As Reed finished his statement, Brown spoke up to take the floor. “I am not the new person here anymore. Somebody came in yesterday,” he began, before proceeding with a lengthy and apparently unscripted critique of Congress for its failure to act on various initiatives.
“I figured that when we came back, after the message was sent [in the election], we would get it loudly and clearly – big change over in the House,” he said. “Here we are. We are going to get right back to the economy. But what do we do? We do food safety. Are you kidding me? People deserve better. The people who are unemployed deserve better.”
Eventually, Brown proposed offsetting the cost of the extended benefits by using “unobligated discretionary funding” – basically, money that hasn’t been allocated yet – to cover it. Reed responded by pointing out that Republicans had filibustered earlier attempts to extend benefits and again pointed out that nobody wants to pay for extending the Bush tax cuts.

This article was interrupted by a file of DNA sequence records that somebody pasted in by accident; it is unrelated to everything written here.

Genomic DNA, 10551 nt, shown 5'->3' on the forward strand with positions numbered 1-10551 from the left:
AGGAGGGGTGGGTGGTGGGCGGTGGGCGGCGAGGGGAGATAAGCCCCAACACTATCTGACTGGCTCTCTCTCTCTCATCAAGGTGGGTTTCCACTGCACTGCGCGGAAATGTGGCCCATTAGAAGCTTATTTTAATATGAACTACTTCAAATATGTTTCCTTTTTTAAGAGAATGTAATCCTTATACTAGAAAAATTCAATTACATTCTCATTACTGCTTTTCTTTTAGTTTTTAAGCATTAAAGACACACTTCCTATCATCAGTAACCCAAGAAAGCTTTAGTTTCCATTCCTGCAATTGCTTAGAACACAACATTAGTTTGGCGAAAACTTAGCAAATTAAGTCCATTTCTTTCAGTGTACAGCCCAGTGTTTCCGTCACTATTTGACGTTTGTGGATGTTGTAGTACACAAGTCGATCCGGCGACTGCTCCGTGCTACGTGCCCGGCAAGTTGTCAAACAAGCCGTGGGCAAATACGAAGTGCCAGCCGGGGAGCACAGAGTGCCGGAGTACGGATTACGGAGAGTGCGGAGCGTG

My favorite part, though, was when Brown – a Wrentham resident – said in an aside to Reed: “I know Rhode Island well; I eat in Federal Hill regularly.” I wonder which restaurant is his favorite? Anybody ever run into him?
Speaking of Scott Brown, two other items about him caught my attention recently. First, his recent bipartisan proposal for changes to health reform won plaudits from The Washington Post’s liberal policy blogger Ezra Klein; and second, U.S. Rep. Stephen Lynch gave an interview to WBZ-TV’s Jon Keller that seemed like an early roll-out of his message if he challenges Brown next year.
I’ve posted the two senators’ full back-and-forth – it’s long – after the jump, for those who want to dive in.